Cross-talk between the oestrogen receptor and the human epidermal growth factor receptor (HER) family: Role in resistance to tamoxifen treatment in breast cancer

Tovey, Sian (2006) Cross-talk between the oestrogen receptor and the human epidermal growth factor receptor (HER) family: Role in resistance to tamoxifen treatment in breast cancer. MD thesis, University of Glasgow.

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Abstract

Tamoxifen is a potent anticancer agent and has long been the standard for adjuvant endocrine therapy in breast cancer in the United Kingdom. Despite this success, resistance to Tamoxifen is a significant clinical problem; almost all patients with metastatic disease experience progression and up to 20% of early breast cancer patients relapse whilst on adjuvant treatment. The primary mechanism of action of Tamoxifen is via competitive inhibition of oestrogen binding to oestrogen receptors. The subsequent reduction in expression of oestrogen related genes such as growth factors and angiogenic factors results in reduced cell proliferation, enhanced apoptosis and reduced cell growth. However as the complexity of oestrogen receptor function is increasingly revealed, particularly in terms of its mechanism of action and interactions with other signalling pathways, our understanding of Tamoxifen activity and the development of resistance against it has also expanded. Tamoxifen resistance may be either "de novo " (present prior to Tamoxifen treatment) or "acquired" during the course of treatment. Identifying the biological mechanisms behind Tamoxifen resistance is important particularly as increasing clinical trials evidence implies superiority of aromatase inhibitors over Tamoxifen. It is not currently clear whether this superiority is the case for all ER positive patients, or whether there is a particular group of patients resistant to Tamoxifen whose tumours may be sensitive to aromatase inhibitors. The HER family of tyrosine kinase receptors (HERl-4) initiate a complex signal transduction cascade modulating cell proliferation, survival, adhesion, migration and differentiation. We have postulated that cross talk between the HER family and the ER may underlie development of Tamoxifen resistance in breast cancer. We have used tissue microarray technology and immunohistochemistry in analysis of a retrospective database of 402 ER positive, Tamoxifen treated patients to test the hypothesis that overexpression of HER family members 1-3 is associated with phosphorylation of the ER and with clinical relapse on Tamoxifen ('Tamoxifen resistance'). We have demonstrated that HERl-3 (but not HER4) and PR status can identify time- dependent de novo Tamoxifen resistance, with risk declining markedly after 3 years of tamoxifen treatment. We also demonstrate for the first time in vivo expression of phosphorylated ERalpha at the cell membrane of breast cancer cells and have demonstrated a correlation between HERl-3 status and membranous phosphorylated ER. This supports recent reports of an interaction between membrane-bound ERα and the BDER family and its pathways and provides further evidence for the non-classical actions of the ERα at the membrane. We confirm previous reports that phosphorylated ERα in the nucleus is associated with higher ERα expression and a more differentiated phenotype suggesting that it acts as a marker of an intact, functional, ERα signalling pathway. Data presented here demonstrates the significant role played by HERl-3 in promoting Tamoxifen resistance in hormone responsive breast cancers. It also emphasises the different role of HER4 in this context. This work is particularly clinically relevant with recent trials suggesting that the apparent superiority of aromatase inhibitors over Tamoxifen may be linked to the expression of specific tumour markers. In fact our results parallel those from the ATAC and lES trials which suggest that, whilst PR negative patients derive greater benefit from initial aromatase inhibitor treatment, PR status has no impact on response when given as delayed treatment to those who were disease free on Tamoxifen after 3 years. Taken together, these data strongly supports the conclusion that the predictive value of PR, and possibly HERl-3, expression is time dependent and identifies patients at high risk of de novo Tamoxifen resistance. The ability to select, at diagnosis, patients at high risk of early relapse on Tamoxifen could provide the opportunity to tailor their adjuvant therapy on an individual basis, either in terms of an aromatase inhibitor or by supplying them with a BDER family inhibitor such as Iressa or Herceptin to be used in conjunction with their endocrine treatment. There is some evidence that, in contrast to genomic activity, non-genomic ERα activity can be stimulated by SERMS such as Tamoxifen. Therefore Tamoxifen may be incapable of breaking (or even may stimulate) any cycle linking non-genomic and genomic ERα with the growth factor pathways. From our results, we speculate that membrane bound ERα, in conjunction with the BDER family, may be responsible for initiating tumour cell proliferation even in the presence of Tamoxifen resulting in de novo Tamoxifen resistance. These results have implications for establishing ERα status, particularly in the clinical diagnostic setting, as more detailed analysis in terms of location and function of the receptor may become the norm for diagnostic testing in the future. Further research is required to determine the mechanisms relating to Tamoxifen resistance particularly in regard to the nature of the interactions at the membrane between the ER and HER family. Testing these hypotheses in the context of the redesigned TEAM trial will provide a valuable insight into the most appropriate future therapeutic options for differing sets of breast cancer patients.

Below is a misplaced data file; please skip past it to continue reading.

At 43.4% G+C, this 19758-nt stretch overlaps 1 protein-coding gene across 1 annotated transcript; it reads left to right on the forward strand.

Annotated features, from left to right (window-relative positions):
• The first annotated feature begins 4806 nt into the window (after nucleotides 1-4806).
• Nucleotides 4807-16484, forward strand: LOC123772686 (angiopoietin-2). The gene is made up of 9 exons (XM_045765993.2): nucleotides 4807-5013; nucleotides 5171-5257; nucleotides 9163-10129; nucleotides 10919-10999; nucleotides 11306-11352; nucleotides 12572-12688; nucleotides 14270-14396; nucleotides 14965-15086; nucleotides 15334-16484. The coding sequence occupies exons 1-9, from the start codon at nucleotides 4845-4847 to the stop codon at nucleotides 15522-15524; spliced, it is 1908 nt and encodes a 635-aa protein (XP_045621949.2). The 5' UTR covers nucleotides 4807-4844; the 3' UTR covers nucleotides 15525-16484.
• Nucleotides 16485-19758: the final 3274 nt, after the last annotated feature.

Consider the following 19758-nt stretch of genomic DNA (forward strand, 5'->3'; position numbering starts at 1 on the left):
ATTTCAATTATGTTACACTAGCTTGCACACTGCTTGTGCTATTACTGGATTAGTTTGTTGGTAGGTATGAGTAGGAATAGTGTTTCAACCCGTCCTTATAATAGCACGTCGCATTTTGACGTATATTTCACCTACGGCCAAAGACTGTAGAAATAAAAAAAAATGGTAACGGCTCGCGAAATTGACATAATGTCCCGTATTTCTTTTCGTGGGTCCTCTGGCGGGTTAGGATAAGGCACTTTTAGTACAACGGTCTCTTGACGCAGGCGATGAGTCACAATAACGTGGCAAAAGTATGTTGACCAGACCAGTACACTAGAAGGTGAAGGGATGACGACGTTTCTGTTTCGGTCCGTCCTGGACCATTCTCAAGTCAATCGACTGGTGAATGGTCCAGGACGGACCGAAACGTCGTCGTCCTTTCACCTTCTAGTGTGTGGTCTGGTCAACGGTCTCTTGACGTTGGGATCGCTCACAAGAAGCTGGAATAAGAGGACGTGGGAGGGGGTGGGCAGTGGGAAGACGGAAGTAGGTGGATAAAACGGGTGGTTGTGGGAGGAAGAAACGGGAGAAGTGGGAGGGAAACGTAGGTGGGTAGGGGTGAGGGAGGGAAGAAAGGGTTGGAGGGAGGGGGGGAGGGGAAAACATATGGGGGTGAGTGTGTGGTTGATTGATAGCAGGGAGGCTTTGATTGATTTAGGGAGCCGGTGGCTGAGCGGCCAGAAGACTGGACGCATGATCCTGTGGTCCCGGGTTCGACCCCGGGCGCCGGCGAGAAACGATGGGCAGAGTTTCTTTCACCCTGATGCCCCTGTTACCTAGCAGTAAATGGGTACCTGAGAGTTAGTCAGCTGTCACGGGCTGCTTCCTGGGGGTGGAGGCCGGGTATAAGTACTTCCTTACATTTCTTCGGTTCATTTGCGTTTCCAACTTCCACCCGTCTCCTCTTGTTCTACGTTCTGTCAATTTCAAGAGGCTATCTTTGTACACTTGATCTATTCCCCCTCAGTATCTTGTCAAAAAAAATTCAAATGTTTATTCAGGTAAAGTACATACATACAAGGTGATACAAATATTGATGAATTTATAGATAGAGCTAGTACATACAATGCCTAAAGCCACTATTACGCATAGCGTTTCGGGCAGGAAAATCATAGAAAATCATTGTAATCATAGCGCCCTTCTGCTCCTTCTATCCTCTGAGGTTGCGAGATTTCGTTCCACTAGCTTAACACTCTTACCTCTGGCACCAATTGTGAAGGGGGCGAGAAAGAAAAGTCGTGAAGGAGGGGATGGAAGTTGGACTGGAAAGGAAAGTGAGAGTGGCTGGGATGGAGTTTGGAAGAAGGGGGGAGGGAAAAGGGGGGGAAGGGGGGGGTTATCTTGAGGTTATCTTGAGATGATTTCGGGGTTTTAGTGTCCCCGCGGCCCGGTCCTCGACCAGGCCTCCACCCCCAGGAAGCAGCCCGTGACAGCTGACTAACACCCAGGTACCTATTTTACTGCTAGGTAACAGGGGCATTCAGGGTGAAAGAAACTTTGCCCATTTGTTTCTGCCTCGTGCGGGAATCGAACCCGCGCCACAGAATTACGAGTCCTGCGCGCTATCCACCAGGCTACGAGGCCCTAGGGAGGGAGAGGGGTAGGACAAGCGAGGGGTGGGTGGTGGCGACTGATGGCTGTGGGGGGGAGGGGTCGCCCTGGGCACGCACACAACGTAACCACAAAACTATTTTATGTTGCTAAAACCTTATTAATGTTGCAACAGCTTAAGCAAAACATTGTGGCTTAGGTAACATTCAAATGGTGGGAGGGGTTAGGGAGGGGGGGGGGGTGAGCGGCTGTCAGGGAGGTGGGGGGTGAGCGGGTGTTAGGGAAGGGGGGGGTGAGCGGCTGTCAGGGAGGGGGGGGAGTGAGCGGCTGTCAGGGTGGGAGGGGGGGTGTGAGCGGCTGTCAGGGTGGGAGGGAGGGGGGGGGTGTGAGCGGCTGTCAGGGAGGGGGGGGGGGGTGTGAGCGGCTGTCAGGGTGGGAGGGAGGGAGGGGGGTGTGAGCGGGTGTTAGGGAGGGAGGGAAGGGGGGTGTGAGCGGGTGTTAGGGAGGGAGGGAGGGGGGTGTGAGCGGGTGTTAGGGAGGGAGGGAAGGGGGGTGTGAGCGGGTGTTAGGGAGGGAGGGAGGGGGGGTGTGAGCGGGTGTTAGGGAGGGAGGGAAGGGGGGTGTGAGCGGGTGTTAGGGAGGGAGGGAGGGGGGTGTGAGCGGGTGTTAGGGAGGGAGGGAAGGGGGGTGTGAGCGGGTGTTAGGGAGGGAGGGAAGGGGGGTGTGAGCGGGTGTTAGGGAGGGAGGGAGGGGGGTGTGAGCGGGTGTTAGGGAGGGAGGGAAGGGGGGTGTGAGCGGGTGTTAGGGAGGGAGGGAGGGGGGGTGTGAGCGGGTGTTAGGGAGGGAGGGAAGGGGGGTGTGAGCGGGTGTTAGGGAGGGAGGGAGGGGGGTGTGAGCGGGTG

Item Type: Thesis (MD)
Qualification Level: Doctoral
Additional Information: Adviser: John Bartlett
Keywords: Oncology, Pharmacology
Date of Award: 2006
Depositing User: Enlighten Team
Unique ID: glathesis:2006-71073
Copyright: Copyright of this thesis is held by the author.
Date Deposited: 10 May 2019 10:49
Last Modified: 10 May 2019 10:49
URI: http://theses.gla.ac.uk/id/eprint/71073